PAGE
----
Christians can make the greatest contribution to American culture and an impact on world culture by drawing on our spiritual resources to model lives of self-discipline that demonstrate the purity of our intentions. Politics ultimately recognizes only self-interest. To Niebuhr, that is simply original sin. Original sin affects all of us, believers and unbelievers alike, but we can name it and thus be armed to deal with in in ourselves in the first place, and then to name it in the world around us. Prayer is a resource that we can never underestimate, not so much the prayer in which we yearn for an end to suffering in the world, or beg for God’s blessings on us or our families or on those who have nothing, but prayer in which we purify our own intentions. The prayer of the publican recommends itself once again.

Christians engage culture constructively when we speak and act in defense of the human, in solidarity with those of other faiths and who share the objective of a more truly human world. But as American Christians, our greatest gift to our culture could be to encourage the national purification of our intentions. We cannot simply draw up a list of issues that Christians must speak on, nor an easy phrase to know what side to take on an issue. We Christians are as divided on these things as is our culture in general. But we could marshal our forces in defense of the human — or against the forces of Satan, which is the same thing — though only if we can grow in the purification of our intentions. That could be our greatest gift to our self-indulgence culture, bent on short-term satisfactions to hide its own sense of emptiness and perhaps its fear of the future and of the unknown.

Another Except: Ten Steps Toward a More Adult Church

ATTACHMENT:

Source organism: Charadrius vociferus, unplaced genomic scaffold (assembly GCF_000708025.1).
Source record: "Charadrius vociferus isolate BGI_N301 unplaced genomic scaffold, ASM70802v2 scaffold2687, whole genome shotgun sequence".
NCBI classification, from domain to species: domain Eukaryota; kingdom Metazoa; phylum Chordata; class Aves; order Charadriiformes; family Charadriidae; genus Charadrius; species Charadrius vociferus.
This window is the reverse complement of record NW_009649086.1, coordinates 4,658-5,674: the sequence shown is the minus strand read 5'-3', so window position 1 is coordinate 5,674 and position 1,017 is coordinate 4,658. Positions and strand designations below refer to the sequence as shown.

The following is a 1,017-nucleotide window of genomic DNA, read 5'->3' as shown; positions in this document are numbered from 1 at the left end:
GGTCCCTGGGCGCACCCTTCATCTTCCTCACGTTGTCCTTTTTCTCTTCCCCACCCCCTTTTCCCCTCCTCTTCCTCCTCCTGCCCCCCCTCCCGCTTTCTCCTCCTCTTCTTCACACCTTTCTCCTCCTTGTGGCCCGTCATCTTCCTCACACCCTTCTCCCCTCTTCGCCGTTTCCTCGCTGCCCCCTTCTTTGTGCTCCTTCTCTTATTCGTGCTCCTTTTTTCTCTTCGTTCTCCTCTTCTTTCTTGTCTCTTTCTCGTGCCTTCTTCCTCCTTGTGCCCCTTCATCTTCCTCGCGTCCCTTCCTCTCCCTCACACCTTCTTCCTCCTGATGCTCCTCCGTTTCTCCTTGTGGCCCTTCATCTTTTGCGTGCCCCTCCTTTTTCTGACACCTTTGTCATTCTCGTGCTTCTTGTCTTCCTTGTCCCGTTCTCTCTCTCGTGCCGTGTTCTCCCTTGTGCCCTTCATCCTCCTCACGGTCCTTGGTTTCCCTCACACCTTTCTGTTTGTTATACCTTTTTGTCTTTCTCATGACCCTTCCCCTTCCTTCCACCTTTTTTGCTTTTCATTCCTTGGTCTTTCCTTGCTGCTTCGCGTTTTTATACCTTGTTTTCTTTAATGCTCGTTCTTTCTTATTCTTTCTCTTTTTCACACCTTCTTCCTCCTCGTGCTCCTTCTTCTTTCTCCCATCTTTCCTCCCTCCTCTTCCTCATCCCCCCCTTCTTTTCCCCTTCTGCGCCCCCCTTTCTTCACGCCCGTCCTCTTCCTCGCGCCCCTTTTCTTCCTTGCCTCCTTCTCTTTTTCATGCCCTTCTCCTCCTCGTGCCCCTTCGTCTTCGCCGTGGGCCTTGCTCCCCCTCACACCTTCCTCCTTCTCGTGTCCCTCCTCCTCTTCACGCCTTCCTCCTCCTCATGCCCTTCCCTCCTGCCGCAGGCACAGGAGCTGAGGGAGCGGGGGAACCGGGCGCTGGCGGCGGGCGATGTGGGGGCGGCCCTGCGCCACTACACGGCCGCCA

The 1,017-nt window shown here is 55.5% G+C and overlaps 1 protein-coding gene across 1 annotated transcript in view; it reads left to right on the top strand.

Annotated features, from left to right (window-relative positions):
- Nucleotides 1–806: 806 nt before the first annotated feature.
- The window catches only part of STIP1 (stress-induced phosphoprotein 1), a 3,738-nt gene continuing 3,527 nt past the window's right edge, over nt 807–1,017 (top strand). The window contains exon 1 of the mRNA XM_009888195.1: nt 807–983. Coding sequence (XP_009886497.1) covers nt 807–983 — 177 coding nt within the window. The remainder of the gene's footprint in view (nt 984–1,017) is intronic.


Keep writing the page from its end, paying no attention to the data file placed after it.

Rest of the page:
1. The whole church needs to make an option for the poor and marginalized

2. The lay/clerical relationship needs to move from one child/parent to one of equality. Adult behavior among the laity is non-negotiable. Acceptance of the laity as equally adult is nonnegotiable for bishops and clergy.

3. The laity and the clergy need to become better educated in the history of the Catholic tradition.

4. Seminary training and ministerial training should be for ministry in real life.

5. We need to insist on genuine parish and diocesan pastoral and financial councils that have deliberative as well as consultative roles.

6. There must be real and significant lay participation in the processes by which pastors and bishops are selected.

7. There needs to be renewed attention to the sacrament of baptism as the basis for the understanding of all ministry in the church.

8. There needs to be a serious consideration of the implications of the centrality of the Eucharist in Catholic tradition for the life and structure of the church.

9. The community of faith needs to become aware of the enormous resource for education and renewal represented by our Catholic colleges and universities, and the colleges and universities need to recognize their responsibility for helping the church to think.

10. The life of the church will not be fully renewed until women achieve their rightful positions as fully equally partners with men.

Table of Contents:

1. Prayer, discernment and disagreement

2. The role of the laity

3. What is so important about accountability

4. Accountability of the laity

5. Understanding the sex abuse scandal

6. An open church in an open society

7. Ten steps toward a more adult church

8. The laity, episcopal leadership and the mission of the church

9. Catholics and America’s role in the world

10. Catholics and Amercan culture